Or maybe they aren’t swerving at all. Maybe the captivity of the small dark van is amplifying whatever small movements the vehicle makes. Maybe this confinement is messing with my senses.


In the Cell:

Was I correctly implementing the matrix multiplication?

During back propagation I think I was supposed to transpose the gradient matrix before multiplying with the neural network weights to update them. Did I do that?

Did I make the right choice for the learning rate?

You know what, I’m not sure. Maybe that was why my code was not working as it was supposed to. Maybe.

The room is dark and still and quiet. The only light here is faint and distant- a tired beam that peeps through the remarkably tiny window situated high on the wall above my head.

I am lying on a hard concrete bench. I think the bench was cold at first, but it gradually warmed up to contact from my body. Time seems to make this alien room a little more tolerable. Even the hardness of the bench seems to gradually become less offending to my back.

I occupy myself with thoughts of computer programming. I was programming on my computer when I got arrested at the beach. I was trying to build a neural network module from scratch. I was working to acquire a deep understanding of how they work- neural networks.

Things have taken a different turn now, but I think I have regained enough of my composure to continue what I was working on. My computer and other accessories have been seized by the police, but I still have my mind. Some of it at least. So I keep thinking about programming.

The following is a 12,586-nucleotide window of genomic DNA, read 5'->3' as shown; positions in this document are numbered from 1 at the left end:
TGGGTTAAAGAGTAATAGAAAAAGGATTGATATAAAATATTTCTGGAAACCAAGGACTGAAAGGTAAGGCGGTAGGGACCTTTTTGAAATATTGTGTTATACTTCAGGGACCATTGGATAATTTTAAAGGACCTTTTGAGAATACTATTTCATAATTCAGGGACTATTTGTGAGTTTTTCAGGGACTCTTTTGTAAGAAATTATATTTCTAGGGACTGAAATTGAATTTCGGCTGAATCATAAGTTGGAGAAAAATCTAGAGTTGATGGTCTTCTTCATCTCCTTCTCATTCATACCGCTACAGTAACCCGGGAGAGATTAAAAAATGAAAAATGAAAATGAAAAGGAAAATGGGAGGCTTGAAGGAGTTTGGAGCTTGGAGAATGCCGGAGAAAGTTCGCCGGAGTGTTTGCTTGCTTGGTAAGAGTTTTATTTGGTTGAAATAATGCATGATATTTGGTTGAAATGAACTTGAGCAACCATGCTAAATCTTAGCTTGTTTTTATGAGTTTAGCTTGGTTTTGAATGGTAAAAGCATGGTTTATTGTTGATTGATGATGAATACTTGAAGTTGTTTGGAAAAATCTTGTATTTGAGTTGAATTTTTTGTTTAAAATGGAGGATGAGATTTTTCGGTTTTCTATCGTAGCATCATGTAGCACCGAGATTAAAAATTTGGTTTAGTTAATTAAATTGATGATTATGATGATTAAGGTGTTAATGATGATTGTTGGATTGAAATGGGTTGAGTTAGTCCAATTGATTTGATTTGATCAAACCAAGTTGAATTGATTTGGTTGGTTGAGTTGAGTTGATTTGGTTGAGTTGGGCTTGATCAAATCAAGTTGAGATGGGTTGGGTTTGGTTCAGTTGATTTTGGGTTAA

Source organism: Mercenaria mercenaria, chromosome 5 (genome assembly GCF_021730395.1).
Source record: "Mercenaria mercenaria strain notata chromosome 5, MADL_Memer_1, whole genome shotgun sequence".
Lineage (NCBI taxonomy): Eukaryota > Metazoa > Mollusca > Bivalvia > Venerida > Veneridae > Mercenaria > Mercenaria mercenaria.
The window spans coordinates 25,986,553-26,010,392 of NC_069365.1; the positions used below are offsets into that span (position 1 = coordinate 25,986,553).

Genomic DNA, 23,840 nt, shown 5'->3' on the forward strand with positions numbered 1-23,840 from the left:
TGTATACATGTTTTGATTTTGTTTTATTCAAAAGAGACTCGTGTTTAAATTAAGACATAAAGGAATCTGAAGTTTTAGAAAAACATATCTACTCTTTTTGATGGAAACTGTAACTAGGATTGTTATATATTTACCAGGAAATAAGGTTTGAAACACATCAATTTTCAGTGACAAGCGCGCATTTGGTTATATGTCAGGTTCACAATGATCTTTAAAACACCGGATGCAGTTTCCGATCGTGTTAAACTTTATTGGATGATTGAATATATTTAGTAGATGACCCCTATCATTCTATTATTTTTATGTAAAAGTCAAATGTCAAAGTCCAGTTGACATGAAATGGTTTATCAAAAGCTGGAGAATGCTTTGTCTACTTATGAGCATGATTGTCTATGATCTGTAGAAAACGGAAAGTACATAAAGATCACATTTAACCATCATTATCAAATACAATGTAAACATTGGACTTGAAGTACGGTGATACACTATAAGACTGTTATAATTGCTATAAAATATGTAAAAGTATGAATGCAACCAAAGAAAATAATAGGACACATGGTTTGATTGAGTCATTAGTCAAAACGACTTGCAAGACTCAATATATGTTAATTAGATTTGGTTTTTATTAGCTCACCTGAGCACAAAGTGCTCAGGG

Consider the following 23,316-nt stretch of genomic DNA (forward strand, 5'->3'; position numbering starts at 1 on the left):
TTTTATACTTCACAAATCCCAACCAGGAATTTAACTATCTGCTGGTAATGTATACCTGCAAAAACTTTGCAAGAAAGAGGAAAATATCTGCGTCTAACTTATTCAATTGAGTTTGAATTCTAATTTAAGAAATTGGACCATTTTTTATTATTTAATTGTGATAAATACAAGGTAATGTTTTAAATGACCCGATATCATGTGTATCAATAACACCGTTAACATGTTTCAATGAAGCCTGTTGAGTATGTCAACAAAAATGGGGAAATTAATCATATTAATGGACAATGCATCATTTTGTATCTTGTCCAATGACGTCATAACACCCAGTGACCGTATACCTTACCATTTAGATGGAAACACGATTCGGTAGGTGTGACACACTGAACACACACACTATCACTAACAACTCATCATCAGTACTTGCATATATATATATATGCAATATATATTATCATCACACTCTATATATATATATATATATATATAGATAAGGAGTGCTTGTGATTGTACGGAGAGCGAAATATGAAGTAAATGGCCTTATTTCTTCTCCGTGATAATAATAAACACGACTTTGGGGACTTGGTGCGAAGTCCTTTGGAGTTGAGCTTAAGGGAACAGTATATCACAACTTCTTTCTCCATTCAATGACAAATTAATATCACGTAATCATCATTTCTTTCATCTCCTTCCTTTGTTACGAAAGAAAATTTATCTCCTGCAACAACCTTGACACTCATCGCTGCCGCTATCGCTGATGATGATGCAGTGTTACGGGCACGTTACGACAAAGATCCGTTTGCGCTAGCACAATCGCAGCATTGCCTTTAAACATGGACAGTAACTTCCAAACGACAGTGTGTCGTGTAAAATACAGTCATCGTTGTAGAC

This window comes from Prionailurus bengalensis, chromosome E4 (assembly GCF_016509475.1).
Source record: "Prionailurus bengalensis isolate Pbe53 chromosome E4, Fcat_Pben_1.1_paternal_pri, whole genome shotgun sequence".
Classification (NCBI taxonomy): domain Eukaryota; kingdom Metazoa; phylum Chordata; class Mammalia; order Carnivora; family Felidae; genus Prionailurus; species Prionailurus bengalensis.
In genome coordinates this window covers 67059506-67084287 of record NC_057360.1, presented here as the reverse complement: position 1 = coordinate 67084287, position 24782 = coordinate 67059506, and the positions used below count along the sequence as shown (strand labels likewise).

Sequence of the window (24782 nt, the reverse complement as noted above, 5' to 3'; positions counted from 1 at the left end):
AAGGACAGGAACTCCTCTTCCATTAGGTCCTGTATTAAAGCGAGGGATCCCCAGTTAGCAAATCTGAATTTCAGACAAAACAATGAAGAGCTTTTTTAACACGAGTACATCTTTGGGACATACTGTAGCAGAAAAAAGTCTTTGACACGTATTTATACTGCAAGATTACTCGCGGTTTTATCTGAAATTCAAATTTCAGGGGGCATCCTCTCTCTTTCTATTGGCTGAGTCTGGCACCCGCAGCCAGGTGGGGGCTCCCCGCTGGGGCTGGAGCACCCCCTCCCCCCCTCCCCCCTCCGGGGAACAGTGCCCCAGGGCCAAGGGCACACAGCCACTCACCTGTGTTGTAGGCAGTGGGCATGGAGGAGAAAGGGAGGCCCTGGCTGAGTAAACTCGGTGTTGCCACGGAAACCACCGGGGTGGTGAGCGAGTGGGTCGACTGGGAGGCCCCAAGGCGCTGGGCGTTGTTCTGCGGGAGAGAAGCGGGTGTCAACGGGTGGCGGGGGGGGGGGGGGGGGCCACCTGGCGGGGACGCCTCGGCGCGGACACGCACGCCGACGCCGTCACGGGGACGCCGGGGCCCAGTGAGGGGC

Why was I having that annoying issue with the three dimensional visualisation? Is my Matplotlib up to date?


It is morning.

I am in the police van again. They say I should take them to where I stay.

So I take them.

We alight from the van. I lead the way to my room in the hotel where I am lodged. The policemen begin to push me for no reason. They seem to just derive pleasure from making me uncomfortable.

I do not like it. I stop walking, and begin to protest. One of them strikes me across the back with his baton.

I do not flinch. I got hit by thick sticks and leather belts and many other unfriendly objects while in boarding school in Nigeria.

Your stick isn’t really a big deal Mister policeman.


We’re back at the station. The policemen turned my hotel room completely upside-down. I have no idea what they were looking for. They got a good look at my international passport with the different visas that were on it, my school identity card, and some of my other means of identification.

One of them looked at me and said, “So you’re a smart guy right?”.

I had no idea what he was talking about. I began to wonder what exactly gave him the false impression that I was an intelligent individual. Like dude, look at the situation I am in right now. Look at my life. I do not feel very smart. I do not feel smart at all.

I am led into an office. Seated across me is the man who seems to be in charge of this place. I sit down and we talk.

After he asks me some questions, my mugshot is taken. This is the first time I have had a mugshot taken of me. It’s not as glamorous as I expected. Apparently, here they don’t have the interesting black and white Hollywood-movie background that shows how tall you are. What a shame. I would have liked that. I’m pretty tall. It would have looked really cool.

I am made to fill a police report.

The police boss gives some instructions in Creole to his men, and a number of them march me outside the station and into another van.

I am no longer in handcuffs, but the men are still ordering me around and treating me very roughly.

I wonder where they are taking me now.

I wonder.

End of Part 1.

Image Credits: https://www.cnc3.co.tt/press-release/3-men-escape-police-custody

This post is one in a Series. The other pieces in the Series can be accessed here.